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This research used a mixed methods intervention design. The research aimed to:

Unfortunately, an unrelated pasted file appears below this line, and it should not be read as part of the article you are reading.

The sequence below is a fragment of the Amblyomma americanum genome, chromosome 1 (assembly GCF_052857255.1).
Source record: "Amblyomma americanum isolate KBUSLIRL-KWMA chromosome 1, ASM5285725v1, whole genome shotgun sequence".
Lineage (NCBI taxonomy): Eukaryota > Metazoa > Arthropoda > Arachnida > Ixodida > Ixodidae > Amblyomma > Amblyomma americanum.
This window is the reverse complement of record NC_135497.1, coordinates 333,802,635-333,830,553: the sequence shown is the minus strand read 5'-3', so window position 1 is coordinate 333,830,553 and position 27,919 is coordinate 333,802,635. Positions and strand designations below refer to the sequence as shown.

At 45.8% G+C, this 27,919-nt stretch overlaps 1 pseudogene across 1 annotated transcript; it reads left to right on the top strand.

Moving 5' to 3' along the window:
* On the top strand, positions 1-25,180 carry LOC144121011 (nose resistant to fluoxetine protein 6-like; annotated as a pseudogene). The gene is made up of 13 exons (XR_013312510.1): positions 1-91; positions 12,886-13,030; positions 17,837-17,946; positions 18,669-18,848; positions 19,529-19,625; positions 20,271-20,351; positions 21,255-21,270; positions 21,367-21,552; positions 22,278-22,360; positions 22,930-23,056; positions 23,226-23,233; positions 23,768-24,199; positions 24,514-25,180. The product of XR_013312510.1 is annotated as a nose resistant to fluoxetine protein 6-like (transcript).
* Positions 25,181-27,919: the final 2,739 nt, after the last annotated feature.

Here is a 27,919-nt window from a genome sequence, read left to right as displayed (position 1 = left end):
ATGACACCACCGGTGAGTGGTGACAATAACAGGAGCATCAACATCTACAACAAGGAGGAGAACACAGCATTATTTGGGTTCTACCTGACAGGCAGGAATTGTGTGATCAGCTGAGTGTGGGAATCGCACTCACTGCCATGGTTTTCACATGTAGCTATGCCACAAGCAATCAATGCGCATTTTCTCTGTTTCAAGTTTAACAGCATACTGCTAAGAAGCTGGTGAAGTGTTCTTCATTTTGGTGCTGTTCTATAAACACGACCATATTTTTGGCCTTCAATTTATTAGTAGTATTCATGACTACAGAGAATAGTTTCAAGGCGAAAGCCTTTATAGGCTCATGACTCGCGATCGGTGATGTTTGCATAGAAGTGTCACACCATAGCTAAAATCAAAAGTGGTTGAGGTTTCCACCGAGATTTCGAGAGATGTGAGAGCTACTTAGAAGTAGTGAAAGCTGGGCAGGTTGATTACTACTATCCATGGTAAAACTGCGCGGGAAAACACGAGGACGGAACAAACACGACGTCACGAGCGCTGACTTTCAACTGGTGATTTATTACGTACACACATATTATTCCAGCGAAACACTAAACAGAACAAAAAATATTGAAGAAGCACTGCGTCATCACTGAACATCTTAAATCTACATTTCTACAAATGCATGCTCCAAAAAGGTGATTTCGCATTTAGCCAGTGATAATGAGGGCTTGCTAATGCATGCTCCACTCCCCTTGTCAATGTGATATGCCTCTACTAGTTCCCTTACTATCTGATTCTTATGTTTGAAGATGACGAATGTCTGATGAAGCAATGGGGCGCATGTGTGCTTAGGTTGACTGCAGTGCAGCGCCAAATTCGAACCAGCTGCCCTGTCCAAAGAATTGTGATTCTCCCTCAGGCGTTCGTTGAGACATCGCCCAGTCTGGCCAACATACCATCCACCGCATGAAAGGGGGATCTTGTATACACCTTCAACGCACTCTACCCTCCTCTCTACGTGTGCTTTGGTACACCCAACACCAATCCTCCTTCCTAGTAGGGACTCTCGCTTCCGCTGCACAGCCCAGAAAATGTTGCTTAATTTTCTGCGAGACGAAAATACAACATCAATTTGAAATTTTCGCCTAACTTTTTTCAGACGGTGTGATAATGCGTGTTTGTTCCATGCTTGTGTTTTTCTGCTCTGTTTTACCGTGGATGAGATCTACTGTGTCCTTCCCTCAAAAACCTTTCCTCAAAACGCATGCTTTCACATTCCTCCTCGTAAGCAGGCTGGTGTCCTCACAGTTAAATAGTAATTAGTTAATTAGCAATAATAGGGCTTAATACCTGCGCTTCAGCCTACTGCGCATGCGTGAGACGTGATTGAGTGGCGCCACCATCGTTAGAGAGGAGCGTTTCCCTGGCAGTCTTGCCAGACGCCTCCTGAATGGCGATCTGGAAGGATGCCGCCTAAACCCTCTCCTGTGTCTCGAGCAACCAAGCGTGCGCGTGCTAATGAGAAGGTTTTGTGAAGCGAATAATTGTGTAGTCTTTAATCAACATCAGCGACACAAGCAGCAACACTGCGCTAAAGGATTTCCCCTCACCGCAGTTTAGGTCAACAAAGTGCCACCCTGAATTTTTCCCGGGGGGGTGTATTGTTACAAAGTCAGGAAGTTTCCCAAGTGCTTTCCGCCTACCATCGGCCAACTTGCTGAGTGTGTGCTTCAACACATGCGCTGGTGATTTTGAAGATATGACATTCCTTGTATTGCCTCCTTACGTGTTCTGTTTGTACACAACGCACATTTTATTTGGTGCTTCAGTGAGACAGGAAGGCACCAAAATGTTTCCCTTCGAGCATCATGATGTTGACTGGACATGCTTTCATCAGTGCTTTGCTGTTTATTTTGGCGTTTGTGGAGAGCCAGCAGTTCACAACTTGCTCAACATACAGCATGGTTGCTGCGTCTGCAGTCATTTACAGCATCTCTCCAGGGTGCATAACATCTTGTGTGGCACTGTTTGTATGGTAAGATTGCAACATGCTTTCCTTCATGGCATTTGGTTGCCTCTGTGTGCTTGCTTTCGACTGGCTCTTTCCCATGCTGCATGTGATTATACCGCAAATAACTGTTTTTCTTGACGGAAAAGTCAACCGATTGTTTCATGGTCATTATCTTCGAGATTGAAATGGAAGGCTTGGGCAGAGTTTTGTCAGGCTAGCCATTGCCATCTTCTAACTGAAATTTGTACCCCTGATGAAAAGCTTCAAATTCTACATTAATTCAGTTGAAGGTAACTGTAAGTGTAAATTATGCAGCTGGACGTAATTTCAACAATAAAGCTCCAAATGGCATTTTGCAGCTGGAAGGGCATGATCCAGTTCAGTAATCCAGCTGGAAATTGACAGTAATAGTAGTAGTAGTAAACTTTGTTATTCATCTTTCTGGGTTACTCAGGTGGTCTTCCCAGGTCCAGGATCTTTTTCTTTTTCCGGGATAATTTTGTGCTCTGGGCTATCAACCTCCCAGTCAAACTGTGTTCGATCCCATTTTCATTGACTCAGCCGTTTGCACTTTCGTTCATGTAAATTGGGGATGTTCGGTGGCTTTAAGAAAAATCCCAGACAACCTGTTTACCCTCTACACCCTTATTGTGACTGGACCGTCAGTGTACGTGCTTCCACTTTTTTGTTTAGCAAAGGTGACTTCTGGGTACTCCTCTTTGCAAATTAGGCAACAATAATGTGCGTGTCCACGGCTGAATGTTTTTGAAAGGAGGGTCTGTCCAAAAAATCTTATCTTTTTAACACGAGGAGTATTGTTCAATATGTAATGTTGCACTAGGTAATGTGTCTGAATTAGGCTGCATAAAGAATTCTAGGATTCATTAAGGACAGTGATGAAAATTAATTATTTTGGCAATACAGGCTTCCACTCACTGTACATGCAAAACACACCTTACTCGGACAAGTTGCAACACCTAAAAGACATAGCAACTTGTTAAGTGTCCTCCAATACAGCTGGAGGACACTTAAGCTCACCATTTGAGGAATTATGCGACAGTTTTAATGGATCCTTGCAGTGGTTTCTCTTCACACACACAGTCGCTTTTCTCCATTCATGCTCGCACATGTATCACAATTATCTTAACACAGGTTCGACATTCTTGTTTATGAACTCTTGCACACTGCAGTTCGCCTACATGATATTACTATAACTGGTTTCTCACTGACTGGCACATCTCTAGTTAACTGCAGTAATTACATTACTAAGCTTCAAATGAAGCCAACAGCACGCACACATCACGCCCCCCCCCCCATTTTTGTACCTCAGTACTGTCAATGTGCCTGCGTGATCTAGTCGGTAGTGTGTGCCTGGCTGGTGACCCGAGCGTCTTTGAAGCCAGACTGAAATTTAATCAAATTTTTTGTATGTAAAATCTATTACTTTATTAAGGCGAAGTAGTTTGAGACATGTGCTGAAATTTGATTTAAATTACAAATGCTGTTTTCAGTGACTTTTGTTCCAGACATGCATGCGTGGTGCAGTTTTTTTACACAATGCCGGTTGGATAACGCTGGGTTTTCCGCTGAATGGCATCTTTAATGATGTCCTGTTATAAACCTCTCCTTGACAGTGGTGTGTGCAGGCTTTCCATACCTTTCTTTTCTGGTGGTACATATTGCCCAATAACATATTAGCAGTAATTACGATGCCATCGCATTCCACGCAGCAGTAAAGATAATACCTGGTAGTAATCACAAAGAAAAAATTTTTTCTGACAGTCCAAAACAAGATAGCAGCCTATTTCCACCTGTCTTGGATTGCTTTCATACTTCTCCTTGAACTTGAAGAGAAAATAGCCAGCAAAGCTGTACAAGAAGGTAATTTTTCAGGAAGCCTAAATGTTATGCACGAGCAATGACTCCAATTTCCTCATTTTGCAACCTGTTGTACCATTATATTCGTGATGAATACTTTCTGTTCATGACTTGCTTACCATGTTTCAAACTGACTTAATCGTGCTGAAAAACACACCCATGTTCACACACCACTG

1) study the perspectives of diabetic adults and 2) investigate the effectiveness of health literacy through transformative learning of glycemic control. In study 1, through qualitative research, the perspectives of 13 diabetic adults in Bangkok, Thailand, were examined using in-depth interviews. The findings were divided into three themes that reflected the beliefs of the patients: 1) the serious nature of the disease; 2) that made life difficult; and 3) that the glycemic control relied on patients’ sense of self-reliance and efficacy. The perspectives towards health literacy consisted of two themes: 1) information must be analyzed and evaluated before usage; and 2) hierarchical relationship influences the communication between providers and patients. The study 2 was an experimental research, in which consisted of 40 diabetic adults, divided equally into 2 groups; the experimental (20 participants) and control (20 participants) group. The instrument used were the glycemic control questionnaire, and the measurement of glycated hemoglobin (A1C). The intervention consisted of 4 sessions for 4 weeks, for two hours per session, and the final session was visiting their homes. The ANCOVA and repeated measures were applied for data analysis. The results revealed that: 1) the experimental group had more glycemic control and less A1C than the control group (p < 0.01); and 2) the experiment group had changing and maintaining in glycemic control and A1C (p < 0.01). The findings of this study could be useful for healthcare providers to develop the glycemic controlling program based on the patients’ contexts.
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